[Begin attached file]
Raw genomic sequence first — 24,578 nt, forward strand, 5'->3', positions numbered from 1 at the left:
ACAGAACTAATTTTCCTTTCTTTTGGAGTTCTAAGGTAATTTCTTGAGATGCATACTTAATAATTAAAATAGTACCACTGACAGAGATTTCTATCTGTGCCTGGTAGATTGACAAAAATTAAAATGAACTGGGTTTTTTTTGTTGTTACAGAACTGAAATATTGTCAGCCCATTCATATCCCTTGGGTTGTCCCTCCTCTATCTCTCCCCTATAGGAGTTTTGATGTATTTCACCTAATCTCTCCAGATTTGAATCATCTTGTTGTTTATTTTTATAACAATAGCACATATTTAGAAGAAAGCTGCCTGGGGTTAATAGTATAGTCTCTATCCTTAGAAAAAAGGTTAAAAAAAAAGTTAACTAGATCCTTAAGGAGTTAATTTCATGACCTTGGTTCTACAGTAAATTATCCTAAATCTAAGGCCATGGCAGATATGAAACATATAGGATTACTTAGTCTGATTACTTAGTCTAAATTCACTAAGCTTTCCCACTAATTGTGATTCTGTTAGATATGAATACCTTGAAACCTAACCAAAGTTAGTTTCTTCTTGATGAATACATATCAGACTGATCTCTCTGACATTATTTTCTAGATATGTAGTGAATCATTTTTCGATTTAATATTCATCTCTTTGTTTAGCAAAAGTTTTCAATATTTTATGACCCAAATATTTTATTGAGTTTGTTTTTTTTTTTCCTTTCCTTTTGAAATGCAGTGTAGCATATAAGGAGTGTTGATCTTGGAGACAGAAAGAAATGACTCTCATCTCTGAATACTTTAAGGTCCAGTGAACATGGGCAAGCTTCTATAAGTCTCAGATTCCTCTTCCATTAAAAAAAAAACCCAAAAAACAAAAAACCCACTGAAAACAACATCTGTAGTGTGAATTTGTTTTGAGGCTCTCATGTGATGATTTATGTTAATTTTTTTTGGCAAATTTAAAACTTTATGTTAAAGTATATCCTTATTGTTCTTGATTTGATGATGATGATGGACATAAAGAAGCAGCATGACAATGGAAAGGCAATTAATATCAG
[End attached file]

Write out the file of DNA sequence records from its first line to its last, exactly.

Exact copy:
Raw genomic sequence first — 24,578 nt, forward strand, 5'->3', positions numbered from 1 at the left:
ACAGAACTAATTTTCCTTTCTTTTGGAGTTCTAAGGTAATTTCTTGAGATGCATACTTAATAATTAAAATAGTACCACTGACAGAGATTTCTATCTGTGCCTGGTAGATTGACAAAAATTAAAATGAACTGGGTTTTTTTTGTTGTTACAGAACTGAAATATTGTCAGCCCATTCATATCCCTTGGGTTGTCCCTCCTCTATCTCTCCCCTATAGGAGTTTTGATGTATTTCACCTAATCTCTCCAGATTTGAATCATCTTGTTGTTTATTTTTATAACAATAGCACATATTTAGAAGAAAGCTGCCTGGGGTTAATAGTATAGTCTCTATCCTTAGAAAAAAGGTTAAAAAAAAAGTTAACTAGATCCTTAAGGAGTTAATTTCATGACCTTGGTTCTACAGTAAATTATCCTAAATCTAAGGCCATGGCAGATATGAAACATATAGGATTACTTAGTCTGATTACTTAGTCTAAATTCACTAAGCTTTCCCACTAATTGTGATTCTGTTAGATATGAATACCTTGAAACCTAACCAAAGTTAGTTTCTTCTTGATGAATACATATCAGACTGATCTCTCTGACATTATTTTCTAGATATGTAGTGAATCATTTTTCGATTTAATATTCATCTCTTTGTTTAGCAAAAGTTTTCAATATTTTATGACCCAAATATTTTATTGAGTTTGTTTTTTTTTTTCCTTTCCTTTTGAAATGCAGTGTAGCATATAAGGAGTGTTGATCTTGGAGACAGAAAGAAATGACTCTCATCTCTGAATACTTTAAGGTCCAGTGAACATGGGCAAGCTTCTATAAGTCTCAGATTCCTCTTCCATTAAAAAAAAAACCCAAAAAACAAAAAACCCACTGAAAACAACATCTGTAGTGTGAATTTGTTTTGAGGCTCTCATGTGATGATTTATGTTAATTTTTTTTGGCAAATTTAAAACTTTATGTTAAAGTATATCCTTATTGTTCTTGATTTGATGATGATGATGGACATAAAGAAGCAGCATGACAATGGAAAGGCAATTAATATCAG